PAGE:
Sudden Hip pain radiated to the knee: Trochanteric Bursitis

Dear Ask The Doctor:  I am 30years male. One day morning at the time of wake up from bed I feel sharp pain at right side lower hip. The pain is radiates up to knee. The pain is very sharp with burning sensation. It is very constant pain spread down to knee. The clinking sound at knee when I walk.

I have met MD he has taken ultrasound scan, blood test urinal test and ECG and chest x-ray in all report its shows normal but the pain is not cured.

After that I met M.S ortho he taken knee x-ray and given me an injection at knee place and given me glucosamine tablets and pain relief medicines.

After two month the constant pain is cure, but now I have no seating comfort and numbness in right knee when I am walk I feel pin pain at my right hip to back at the time of prolong sitting and wake up at morning and at the time of walking especially at knee front even I am in rest.


Please let me know the cause of sudden pain and give me best suggestion to get back my healthy life.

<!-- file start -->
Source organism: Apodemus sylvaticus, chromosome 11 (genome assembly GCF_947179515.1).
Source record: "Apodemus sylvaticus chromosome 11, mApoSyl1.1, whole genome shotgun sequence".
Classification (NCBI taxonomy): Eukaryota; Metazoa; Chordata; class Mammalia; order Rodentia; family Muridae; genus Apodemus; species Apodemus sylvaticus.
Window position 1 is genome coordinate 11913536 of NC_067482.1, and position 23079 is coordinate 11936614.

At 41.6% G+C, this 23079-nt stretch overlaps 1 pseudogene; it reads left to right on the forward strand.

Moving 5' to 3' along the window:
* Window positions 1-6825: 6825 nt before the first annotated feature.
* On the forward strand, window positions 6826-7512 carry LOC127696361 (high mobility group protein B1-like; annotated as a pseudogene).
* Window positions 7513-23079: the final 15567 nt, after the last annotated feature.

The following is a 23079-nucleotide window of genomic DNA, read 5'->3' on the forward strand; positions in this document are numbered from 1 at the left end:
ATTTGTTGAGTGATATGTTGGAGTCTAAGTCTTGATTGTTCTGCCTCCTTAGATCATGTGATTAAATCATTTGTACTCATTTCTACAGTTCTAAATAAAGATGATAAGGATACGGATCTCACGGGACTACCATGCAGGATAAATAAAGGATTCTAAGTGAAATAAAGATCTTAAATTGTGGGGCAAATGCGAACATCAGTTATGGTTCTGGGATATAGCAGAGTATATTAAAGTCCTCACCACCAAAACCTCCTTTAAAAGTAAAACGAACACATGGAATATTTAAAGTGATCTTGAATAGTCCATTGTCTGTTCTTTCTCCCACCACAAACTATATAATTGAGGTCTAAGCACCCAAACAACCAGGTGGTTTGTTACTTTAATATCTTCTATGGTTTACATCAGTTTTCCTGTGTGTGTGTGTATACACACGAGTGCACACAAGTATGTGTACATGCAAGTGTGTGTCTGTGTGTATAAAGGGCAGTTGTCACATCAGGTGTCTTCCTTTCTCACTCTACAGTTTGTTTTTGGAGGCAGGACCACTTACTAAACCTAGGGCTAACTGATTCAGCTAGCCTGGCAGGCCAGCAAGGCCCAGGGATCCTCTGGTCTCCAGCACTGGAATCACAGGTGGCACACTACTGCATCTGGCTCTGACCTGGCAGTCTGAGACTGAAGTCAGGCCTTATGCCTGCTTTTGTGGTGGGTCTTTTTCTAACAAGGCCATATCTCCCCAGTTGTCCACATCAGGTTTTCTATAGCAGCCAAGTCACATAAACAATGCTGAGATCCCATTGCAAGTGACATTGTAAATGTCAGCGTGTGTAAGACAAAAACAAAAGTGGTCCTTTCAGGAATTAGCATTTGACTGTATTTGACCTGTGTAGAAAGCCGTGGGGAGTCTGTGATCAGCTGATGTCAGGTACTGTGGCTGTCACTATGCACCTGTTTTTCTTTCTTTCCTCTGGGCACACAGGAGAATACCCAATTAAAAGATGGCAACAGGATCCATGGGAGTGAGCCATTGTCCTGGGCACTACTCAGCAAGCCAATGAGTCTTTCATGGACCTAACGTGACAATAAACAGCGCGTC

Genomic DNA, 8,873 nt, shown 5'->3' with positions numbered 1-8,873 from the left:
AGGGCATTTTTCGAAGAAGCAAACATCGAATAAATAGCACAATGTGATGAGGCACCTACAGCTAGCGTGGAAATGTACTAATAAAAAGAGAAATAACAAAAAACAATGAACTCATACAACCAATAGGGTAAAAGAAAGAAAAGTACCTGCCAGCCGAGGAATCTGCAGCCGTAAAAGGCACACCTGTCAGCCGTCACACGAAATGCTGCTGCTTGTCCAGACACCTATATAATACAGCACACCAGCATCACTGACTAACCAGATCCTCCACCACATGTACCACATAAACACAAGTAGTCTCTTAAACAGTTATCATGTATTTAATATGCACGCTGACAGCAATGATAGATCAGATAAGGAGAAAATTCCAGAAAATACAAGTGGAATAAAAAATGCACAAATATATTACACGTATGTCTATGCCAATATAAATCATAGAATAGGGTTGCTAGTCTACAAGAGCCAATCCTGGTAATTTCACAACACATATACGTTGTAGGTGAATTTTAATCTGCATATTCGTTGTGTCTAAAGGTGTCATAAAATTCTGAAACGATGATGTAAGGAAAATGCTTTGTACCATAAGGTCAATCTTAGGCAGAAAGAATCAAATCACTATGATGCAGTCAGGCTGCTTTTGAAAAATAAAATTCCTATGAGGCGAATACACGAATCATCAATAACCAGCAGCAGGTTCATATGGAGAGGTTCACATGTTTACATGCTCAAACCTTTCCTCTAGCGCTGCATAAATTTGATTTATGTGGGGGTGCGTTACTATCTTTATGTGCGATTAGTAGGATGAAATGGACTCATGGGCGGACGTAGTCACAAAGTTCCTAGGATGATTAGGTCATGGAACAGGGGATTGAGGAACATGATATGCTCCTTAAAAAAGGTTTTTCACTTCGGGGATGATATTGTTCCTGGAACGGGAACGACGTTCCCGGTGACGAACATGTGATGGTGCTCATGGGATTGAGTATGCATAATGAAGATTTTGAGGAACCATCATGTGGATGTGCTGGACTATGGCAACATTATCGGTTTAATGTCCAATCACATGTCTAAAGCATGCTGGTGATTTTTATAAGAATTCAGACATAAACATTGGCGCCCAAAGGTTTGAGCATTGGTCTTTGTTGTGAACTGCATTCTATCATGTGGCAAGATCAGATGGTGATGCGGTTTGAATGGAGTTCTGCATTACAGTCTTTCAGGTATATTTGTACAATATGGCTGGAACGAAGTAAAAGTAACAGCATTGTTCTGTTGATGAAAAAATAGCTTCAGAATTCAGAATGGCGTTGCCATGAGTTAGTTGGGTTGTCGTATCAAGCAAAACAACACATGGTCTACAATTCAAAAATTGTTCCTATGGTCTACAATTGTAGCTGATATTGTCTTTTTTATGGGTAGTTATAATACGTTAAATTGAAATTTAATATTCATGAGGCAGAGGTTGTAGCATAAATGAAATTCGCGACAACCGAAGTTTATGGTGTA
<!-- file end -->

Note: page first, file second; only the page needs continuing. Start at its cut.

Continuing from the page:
Dear Patient:  According to your description, this case might be a Hip Bursitis (Trochanteric Bursitis) Trochanteric bursitis is characterized by painful inflammation of the bursa located just superficial to the greater trochanter of the femur. Patients typically complain of lateral hip pain, although the hip joint itself is not involved. The pain may radiate down the lateral aspect of the thigh to the knee. More commonly, repetitive (cumulative) trauma is involved. Such trauma is caused by the repetitive contracture of the gluteus medius during running or walking. Conditions that predispose patients to trochanteric bursitis include underlying lower leg gait and back or sacroiliac disturbances. But at times, the bursitis develops spontaneously without apparent precipitating factors; this seems to be your case.The conservative treatment as follows: immobilization and ice during the early phase and moist heat during the long-term phase. Use of anti inflammatory medication NSAIDs (aleve, motrin) can help to ease pain and swelling. If your bursitis is not helped by NSAIDs, your doctor may choose to inject steroids into the surrounding area of inflammation. You should begin graduated range-of-motion exercise once your symptoms begin to improve. As a rule, you should not have more than 3 injections into the same area within a 12-month period. Alternative treatments include pain-killing creams, capsaicin cream (an over-the-counter pain relief cream made from an ingredient of cayenne pepper), and steroid medications if you are able to take them.

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